I was starting to feel the beer when they finally announced the team assignments. My team was one of the last announced which made me feel bad even though they were reading out the team names in alphabetical order. After our names were called we were told introduce ourselves to our coach and teammates on the dance floor. I practically had to drag our Second by the hair to come meet the team. I was already beginning to lose my patience with him. Something tells me he’s going to drop out before the first practice or shortly thereafter.
I’m on team Pumpjack, which I’m glad about because as a sponsor, they’re really good to their players. My coach is a friend of boyfriend’s. I had met my coach and his partner last month at a going away party for one of the coaches that moved away and really liked him, but between the cold and the beer I didn’t recognize either of them. My boyfriend is really glad that he’s is my coach, which makes me glad. I also know a few other people from last season even though we didn’t play on the same eam. Everyone seems nice enough. I just hope I’m up to some level of play where they don’t hate me by the end of the year.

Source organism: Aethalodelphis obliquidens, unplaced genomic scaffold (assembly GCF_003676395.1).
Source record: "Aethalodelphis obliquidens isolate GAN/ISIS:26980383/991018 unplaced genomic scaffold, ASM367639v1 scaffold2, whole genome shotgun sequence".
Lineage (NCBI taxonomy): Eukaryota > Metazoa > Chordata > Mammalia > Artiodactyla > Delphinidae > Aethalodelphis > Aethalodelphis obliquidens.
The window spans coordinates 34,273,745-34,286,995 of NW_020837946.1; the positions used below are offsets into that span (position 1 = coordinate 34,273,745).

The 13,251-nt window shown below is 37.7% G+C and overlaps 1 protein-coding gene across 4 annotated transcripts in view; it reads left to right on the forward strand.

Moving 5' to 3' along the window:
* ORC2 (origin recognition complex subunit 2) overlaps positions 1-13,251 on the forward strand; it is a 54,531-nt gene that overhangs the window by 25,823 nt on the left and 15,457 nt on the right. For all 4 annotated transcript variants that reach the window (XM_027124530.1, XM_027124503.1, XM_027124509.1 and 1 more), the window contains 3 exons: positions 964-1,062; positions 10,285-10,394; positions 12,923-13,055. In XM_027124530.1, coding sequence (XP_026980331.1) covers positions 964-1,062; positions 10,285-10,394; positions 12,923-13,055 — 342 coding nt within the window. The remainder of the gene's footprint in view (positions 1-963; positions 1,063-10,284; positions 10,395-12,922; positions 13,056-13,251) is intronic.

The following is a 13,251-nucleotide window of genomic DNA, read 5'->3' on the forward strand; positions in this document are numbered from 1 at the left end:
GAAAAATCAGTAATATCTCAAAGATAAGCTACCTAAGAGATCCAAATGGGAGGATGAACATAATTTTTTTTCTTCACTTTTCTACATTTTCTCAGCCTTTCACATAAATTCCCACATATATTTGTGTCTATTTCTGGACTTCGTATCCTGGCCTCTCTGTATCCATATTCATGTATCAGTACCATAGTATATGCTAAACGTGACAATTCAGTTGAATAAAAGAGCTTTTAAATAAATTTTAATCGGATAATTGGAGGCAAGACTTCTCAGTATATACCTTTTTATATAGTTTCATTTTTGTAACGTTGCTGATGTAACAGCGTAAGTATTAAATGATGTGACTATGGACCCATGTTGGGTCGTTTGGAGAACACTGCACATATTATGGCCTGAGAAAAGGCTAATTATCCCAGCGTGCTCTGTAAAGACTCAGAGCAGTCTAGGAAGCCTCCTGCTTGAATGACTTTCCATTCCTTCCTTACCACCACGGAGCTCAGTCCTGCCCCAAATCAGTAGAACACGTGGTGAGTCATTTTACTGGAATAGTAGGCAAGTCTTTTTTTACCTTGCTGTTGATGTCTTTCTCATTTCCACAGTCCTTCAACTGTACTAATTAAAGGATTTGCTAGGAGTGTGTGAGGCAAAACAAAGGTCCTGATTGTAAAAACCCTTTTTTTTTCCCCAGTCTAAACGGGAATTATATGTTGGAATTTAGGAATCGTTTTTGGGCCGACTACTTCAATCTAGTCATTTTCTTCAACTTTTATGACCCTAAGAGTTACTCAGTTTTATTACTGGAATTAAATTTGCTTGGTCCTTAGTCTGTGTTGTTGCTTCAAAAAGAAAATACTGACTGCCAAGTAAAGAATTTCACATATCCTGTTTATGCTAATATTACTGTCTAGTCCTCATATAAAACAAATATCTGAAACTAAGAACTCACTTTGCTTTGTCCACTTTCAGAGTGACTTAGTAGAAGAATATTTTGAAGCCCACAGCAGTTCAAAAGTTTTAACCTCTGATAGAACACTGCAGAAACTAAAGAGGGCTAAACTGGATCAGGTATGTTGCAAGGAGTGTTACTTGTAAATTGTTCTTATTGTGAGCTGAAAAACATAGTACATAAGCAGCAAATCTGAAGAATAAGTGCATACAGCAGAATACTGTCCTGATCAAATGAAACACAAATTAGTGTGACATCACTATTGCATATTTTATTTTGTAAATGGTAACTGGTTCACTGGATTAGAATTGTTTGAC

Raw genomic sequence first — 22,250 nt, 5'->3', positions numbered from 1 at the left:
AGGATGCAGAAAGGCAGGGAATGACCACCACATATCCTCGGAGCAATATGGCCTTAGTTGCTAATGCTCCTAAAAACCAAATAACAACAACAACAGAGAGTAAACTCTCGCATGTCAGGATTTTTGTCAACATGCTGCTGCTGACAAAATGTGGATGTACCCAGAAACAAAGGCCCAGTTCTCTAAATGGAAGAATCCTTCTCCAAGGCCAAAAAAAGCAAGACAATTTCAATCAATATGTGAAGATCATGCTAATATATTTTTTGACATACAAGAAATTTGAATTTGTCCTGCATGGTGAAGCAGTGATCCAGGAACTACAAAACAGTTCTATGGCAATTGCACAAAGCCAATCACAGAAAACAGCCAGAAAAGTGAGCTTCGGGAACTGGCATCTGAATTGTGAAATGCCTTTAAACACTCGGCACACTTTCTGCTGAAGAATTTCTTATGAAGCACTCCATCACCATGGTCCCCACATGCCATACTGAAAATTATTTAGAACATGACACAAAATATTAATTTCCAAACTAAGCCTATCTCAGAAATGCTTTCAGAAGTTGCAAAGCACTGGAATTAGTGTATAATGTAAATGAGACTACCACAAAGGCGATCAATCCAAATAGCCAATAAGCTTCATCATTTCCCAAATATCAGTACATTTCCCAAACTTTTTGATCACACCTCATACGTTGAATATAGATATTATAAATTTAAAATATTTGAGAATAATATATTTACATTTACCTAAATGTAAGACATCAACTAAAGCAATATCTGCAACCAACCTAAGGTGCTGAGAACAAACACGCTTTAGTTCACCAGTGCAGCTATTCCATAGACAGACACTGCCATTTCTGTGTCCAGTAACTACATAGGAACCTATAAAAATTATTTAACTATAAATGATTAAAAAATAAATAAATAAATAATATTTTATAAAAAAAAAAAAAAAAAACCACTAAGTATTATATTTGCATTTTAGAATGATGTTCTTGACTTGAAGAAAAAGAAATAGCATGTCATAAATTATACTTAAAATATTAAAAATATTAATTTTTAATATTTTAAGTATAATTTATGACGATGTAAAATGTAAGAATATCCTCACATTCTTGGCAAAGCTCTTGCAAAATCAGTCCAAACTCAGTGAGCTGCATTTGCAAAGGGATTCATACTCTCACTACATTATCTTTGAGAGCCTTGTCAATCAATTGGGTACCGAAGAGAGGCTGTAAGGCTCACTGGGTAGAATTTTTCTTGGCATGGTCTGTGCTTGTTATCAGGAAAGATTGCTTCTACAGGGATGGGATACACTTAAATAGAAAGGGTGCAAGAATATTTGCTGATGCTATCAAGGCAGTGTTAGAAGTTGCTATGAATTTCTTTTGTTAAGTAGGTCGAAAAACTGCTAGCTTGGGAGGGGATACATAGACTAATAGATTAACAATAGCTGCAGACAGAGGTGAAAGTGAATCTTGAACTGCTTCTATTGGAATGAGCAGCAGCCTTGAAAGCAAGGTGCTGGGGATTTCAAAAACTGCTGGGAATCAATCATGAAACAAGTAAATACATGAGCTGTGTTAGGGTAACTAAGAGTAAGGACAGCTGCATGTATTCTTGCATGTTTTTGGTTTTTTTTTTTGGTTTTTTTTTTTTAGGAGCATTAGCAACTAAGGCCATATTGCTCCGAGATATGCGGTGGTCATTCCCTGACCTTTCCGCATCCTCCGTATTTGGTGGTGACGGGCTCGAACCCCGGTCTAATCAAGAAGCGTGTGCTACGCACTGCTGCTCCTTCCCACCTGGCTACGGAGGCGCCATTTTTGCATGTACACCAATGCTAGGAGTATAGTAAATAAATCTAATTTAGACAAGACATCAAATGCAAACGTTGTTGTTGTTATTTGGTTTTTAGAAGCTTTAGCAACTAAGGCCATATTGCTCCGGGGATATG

After the kickoff my boyfriend and I went to see Divergent, which is about a dystopian society divided into factions based on your personality and skill set. Over the course of the movie, I couldn’t help drawing comparisons to the Draft party I had just been to, although granted, in Divergent, you ultimately got to chose which faction you belonged to. But like the factions in Divergent, you have to learn to make the most of it.